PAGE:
New Delhi, Jun 1 (efe-epa).- Credit rating agency Moody’s on Monday downgraded India’s sovereign rating to Baa3 from Baa2, citing challenges that the Indian government could face in implementing policies to tackle a “sustained period of relatively low growth” and deteriorating fiscal condition.
The agency also maintained a negative outlook for the Indian economy, which was already witnessing a slowdown before being paralyzed by over two-months of a strict nationwide lockdown to contain the spread of the new coronavirus.
“India faces a prolonged period of slower growth relative to the country’s potential, rising debt, further weakening of debt affordability and persistent stress in parts of the financial system, all of which the country’s policymaking institutions will be challenged to mitigate and contain,” the Moody’s Investors Service said in a statement.
Moody’s said that although the rating cut came in the context of the coronavirus epidemic, it was not driven solely by its impact, as the outbreak “amplifies vulnerabilities in India’s credit profile that were present and building prior to the shock.”
The downgrade to Baa3 – the lowest investment grade, just above junk status – comes days after official data revealed that India’s GDP growth slipped to an 11-year low of 4.2 percent for the financial year 2019-2020, according to official estimates.
Significantly, the growth rate, which is the slowest since 2009, doesn’t reflect the full impact of the COVID-19-induced shutdown that Prime Minister Narendra Modi imposed on Mar. 25.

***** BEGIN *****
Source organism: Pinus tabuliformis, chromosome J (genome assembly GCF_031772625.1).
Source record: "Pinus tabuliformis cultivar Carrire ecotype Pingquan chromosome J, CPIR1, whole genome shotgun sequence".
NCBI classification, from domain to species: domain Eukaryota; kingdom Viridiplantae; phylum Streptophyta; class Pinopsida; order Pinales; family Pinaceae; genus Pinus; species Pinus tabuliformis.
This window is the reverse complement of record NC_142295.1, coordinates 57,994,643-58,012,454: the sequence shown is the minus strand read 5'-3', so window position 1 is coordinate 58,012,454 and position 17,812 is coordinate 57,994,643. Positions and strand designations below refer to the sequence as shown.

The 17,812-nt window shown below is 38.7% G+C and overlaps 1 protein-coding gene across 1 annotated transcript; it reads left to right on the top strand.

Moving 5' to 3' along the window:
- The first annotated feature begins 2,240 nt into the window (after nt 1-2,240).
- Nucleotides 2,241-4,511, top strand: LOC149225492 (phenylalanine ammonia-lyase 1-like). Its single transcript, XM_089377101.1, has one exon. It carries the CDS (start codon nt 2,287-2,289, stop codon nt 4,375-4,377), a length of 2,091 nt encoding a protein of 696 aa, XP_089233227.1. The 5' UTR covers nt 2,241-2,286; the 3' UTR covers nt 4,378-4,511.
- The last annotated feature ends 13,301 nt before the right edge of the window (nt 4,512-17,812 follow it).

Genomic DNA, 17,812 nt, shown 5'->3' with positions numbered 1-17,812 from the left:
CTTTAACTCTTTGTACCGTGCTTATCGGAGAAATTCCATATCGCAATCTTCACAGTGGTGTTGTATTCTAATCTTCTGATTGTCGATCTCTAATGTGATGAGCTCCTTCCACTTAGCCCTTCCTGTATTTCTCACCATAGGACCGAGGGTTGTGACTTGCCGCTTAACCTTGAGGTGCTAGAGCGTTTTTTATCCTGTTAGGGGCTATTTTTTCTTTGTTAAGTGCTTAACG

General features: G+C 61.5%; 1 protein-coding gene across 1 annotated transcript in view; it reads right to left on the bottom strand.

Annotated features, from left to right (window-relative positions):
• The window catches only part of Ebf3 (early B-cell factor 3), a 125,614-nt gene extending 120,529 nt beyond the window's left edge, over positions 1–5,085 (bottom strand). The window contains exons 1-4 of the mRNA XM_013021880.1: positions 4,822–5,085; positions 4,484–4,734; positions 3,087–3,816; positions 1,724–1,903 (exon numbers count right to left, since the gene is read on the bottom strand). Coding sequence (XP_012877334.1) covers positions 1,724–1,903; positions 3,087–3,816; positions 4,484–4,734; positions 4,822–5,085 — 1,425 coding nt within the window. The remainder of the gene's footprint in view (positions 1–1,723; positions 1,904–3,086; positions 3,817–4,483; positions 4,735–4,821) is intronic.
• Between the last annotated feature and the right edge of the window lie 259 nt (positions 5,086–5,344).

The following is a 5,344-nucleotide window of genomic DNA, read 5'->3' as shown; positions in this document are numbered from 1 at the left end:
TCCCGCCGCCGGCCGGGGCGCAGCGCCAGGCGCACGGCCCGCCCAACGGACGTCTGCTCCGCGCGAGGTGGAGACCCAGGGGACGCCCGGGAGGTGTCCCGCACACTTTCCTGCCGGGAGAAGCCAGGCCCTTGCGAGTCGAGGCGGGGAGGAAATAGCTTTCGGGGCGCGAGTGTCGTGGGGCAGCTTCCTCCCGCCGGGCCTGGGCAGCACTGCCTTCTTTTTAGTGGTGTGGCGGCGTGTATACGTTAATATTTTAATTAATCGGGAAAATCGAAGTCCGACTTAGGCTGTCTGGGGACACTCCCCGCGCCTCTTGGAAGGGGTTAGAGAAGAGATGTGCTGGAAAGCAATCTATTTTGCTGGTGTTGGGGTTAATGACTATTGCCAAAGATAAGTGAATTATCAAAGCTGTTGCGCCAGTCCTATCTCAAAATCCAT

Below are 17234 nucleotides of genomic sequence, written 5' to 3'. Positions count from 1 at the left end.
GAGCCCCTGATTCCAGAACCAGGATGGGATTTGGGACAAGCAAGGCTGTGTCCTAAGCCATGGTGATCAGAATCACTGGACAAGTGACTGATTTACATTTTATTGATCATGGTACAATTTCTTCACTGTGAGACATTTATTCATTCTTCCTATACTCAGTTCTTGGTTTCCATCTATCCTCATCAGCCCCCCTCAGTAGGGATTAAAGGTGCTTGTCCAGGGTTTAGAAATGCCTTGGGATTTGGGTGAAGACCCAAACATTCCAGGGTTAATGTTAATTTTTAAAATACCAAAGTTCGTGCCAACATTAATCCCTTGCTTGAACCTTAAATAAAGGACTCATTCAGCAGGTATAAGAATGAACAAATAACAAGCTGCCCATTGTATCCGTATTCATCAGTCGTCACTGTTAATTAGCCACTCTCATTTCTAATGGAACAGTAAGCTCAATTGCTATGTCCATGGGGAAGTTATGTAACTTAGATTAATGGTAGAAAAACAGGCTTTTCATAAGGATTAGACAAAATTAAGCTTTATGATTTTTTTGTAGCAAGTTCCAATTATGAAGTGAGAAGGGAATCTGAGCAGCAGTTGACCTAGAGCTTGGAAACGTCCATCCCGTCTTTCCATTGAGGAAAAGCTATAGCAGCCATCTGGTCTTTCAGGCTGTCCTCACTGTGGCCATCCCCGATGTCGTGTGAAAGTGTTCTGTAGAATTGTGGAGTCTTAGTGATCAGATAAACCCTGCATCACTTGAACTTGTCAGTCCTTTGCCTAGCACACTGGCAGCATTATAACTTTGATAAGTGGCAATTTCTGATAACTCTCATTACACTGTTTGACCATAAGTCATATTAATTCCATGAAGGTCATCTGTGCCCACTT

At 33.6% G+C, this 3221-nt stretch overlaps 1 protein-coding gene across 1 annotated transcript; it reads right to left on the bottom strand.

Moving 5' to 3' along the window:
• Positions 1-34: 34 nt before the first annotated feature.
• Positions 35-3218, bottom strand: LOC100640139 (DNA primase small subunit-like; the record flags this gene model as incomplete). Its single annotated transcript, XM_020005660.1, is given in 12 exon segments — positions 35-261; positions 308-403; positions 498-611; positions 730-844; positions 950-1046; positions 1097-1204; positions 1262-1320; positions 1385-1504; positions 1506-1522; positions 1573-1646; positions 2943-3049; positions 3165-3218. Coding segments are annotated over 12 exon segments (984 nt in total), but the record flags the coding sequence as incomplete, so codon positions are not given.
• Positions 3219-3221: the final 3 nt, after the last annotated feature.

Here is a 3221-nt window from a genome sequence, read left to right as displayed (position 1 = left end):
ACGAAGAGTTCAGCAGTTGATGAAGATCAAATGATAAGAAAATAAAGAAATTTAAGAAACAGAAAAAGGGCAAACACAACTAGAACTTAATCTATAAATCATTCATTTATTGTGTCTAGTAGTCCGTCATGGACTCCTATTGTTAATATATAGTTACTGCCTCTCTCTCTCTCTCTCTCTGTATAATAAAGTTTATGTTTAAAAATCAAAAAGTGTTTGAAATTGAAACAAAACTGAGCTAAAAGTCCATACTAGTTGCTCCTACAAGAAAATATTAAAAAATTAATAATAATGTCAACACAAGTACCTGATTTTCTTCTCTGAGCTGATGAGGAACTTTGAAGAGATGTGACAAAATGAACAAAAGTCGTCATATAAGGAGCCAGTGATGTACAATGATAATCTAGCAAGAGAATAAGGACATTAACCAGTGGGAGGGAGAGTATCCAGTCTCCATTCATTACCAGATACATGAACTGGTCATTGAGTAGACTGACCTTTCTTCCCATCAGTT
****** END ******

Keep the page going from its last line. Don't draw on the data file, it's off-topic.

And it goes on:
“Slow reform momentum and constrained policy effectiveness have contributed to a prolonged period of slow growth, compared to India’s potential, that started before the pandemic and that Moody’s expects will continue well beyond it,” the agency’s statement said.
Moody’s expects the Indian economy to contract by 4.0 percent in the current fiscal year, and although the Indian government has announced a series of stimulus measures before and during the pandemic, the agency said it did not see the long-term growth rate returning to 8 percent, a threshold which India had last crossed in 2016.
India, a $2.9-trillion economy that registered the world’s fastest growth rate between 2014-2018 and had set up an ambitious target of achieving $5 trillion GDP by 2024, now stares at a crisis as manufacturing and retail sectors have slumped and demand has crashed during stringent measures to contain COVID-19.
The country has struggled to death with the new coronavirus and so far reported over 194,000 cases and nearly 5,500 deaths, although the government has gradually eased restrictions in order to revive economic activity. EFE-EPA